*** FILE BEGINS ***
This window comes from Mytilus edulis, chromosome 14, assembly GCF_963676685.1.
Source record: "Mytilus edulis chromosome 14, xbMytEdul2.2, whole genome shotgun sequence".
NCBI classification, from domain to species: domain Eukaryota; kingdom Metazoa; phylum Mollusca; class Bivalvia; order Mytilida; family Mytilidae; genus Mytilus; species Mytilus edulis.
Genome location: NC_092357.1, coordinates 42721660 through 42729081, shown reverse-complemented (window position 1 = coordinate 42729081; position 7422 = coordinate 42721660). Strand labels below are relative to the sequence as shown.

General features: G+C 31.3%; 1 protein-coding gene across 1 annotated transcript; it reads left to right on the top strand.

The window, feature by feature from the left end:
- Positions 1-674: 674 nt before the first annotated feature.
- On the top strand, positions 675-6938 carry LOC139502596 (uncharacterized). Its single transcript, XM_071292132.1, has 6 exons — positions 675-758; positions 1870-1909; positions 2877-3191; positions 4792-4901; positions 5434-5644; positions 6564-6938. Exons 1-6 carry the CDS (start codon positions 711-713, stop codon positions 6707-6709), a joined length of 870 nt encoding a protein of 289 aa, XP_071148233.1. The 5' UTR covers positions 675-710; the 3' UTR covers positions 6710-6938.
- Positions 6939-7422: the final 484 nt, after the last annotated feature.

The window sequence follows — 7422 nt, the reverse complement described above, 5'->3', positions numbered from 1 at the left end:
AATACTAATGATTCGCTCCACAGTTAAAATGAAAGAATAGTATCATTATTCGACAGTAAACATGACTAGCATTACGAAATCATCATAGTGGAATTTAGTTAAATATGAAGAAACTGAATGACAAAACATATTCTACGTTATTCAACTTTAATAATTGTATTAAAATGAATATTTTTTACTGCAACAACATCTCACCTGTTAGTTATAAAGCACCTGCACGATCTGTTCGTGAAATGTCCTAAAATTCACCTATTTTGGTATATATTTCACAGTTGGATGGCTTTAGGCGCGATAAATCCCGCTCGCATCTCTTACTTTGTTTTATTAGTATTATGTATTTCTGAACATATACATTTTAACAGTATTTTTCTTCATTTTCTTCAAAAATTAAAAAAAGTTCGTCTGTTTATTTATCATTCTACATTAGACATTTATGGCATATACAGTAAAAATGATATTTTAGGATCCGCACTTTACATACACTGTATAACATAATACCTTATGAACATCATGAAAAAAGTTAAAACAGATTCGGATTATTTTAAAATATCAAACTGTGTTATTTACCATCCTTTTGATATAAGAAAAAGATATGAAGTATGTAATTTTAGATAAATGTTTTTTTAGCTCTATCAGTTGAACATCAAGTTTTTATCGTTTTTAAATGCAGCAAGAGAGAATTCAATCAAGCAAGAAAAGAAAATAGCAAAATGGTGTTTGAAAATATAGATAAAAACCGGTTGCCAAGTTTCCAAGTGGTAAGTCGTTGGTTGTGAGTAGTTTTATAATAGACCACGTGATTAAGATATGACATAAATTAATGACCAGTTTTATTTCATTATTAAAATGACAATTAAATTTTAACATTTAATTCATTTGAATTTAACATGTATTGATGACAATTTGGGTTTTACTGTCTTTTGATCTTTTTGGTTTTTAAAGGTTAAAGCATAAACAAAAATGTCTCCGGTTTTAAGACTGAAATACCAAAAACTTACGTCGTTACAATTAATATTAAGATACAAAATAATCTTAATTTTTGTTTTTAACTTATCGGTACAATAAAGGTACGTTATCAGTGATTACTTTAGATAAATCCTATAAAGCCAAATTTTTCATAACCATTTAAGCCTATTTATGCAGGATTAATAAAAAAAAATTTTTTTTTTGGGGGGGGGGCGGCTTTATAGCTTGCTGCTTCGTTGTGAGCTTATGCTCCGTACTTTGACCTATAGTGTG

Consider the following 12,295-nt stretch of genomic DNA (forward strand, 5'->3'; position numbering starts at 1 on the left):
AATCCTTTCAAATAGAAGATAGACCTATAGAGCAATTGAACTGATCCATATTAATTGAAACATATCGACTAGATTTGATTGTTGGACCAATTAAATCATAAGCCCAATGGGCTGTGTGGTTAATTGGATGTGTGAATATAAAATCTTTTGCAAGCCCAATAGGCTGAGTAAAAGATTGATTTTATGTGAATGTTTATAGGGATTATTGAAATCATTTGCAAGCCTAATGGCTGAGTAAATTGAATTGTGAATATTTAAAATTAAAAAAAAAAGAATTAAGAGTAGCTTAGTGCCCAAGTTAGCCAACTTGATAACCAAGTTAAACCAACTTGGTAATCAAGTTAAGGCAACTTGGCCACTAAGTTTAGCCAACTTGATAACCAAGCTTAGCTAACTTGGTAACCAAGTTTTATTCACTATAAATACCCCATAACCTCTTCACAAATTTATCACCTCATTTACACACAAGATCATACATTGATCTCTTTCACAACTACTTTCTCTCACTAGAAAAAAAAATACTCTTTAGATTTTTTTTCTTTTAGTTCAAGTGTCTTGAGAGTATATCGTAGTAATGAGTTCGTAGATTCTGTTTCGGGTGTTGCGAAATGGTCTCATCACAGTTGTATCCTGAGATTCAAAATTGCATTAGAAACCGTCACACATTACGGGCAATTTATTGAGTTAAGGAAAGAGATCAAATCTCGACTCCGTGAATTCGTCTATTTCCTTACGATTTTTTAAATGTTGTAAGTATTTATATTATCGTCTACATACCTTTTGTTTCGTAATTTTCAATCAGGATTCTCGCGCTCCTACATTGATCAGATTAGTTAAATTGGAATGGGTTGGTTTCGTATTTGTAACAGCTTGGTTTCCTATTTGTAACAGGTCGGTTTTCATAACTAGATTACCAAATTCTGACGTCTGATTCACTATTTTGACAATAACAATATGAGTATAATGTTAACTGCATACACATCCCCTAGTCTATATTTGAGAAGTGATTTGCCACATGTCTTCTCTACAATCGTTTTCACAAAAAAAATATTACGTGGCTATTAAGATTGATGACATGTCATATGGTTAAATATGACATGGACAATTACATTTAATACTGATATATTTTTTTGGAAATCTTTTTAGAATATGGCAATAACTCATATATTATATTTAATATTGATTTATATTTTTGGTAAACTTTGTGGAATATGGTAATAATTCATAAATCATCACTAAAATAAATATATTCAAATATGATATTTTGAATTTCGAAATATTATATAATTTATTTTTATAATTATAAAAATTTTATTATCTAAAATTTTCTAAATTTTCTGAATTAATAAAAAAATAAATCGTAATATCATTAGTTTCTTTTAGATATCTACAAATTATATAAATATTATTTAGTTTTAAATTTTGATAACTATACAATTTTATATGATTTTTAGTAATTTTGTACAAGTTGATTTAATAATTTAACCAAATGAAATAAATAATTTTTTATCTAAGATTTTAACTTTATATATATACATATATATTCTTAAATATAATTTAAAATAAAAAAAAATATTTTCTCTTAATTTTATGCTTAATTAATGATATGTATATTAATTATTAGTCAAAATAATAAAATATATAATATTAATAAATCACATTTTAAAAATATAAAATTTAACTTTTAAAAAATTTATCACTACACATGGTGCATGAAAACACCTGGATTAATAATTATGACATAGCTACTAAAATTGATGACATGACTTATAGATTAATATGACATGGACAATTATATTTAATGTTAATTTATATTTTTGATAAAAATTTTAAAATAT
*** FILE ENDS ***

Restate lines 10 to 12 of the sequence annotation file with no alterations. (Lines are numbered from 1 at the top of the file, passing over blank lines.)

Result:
The window sequence follows — 7422 nt, the reverse complement described above, 5'->3', positions numbered from 1 at the left end:
AATACTAATGATTCGCTCCACAGTTAAAATGAAAGAATAGTATCATTATTCGACAGTAAACATGACTAGCATTACGAAATCATCATAGTGGAATTTAGTTAAATATGAAGAAACTGAATGACAAAACATATTCTACGTTATTCAACTTTAATAATTGTATTAAAATGAATATTTTTTACTGCAACAACATCTCACCTGTTAGTTATAAAGCACCTGCACGATCTGTTCGTGAAATGTCCTAAAATTCACCTATTTTGGTATATATTTCACAGTTGGATGGCTTTAGGCGCGATAAATCCCGCTCGCATCTCTTACTTTGTTTTATTAGTATTATGTATTTCTGAACATATACATTTTAACAGTATTTTTCTTCATTTTCTTCAAAAATTAAAAAAAGTTCGTCTGTTTATTTATCATTCTACATTAGACATTTATGGCATATACAGTAAAAATGATATTTTAGGATCCGCACTTTACATACACTGTATAACATAATACCTTATGAACATCATGAAAAAAGTTAAAACAGATTCGGATTATTTTAAAATATCAAACTGTGTTATTTACCATCCTTTTGATATAAGAAAAAGATATGAAGTATGTAATTTTAGATAAATGTTTTTTTAGCTCTATCAGTTGAACATCAAGTTTTTATCGTTTTTAAATGCAGCAAGAGAGAATTCAATCAAGCAAGAAAAGAAAATAGCAAAATGGTGTTTGAAAATATAGATAAAAACCGGTTGCCAAGTTTCCAAGTGGTAAGTCGTTGGTTGTGAGTAGTTTTATAATAGACCACGTGATTAAGATATGACATAAATTAATGACCAGTTTTATTTCATTATTAAAATGACAATTAAATTTTAACATTTAATTCATTTGAATTTAACATGTATTGATGACAATTTGGGTTTTACTGTCTTTTGATCTTTTTGGTTTTTAAAGGTTAAAGCATAAACAAAAATGTCTCCGGTTTTAAGACTGAAATACCAAAAACTTACGTCGTTACAATTAATATTAAGATACAAAATAATCTTAATTTTTGTTTTTAACTTATCGGTACAATAAAGGTACGTTATCAGTGATTACTTTAGATAAATCCTATAAAGCCAAATTTTTCATAACCATTTAAGCCTATTTATGCAGGATTAATAAAAAAAAATTTTTTTTTTGGGGGGGGGGCGGCTTTATAGCTTGCTGCTTCGTTGTGAGCTTATGCTCCGTACTTTGACCTATAGTGTG

Consider the following 12,295-nt stretch of genomic DNA (forward strand, 5'->3'; position numbering starts at 1 on the left):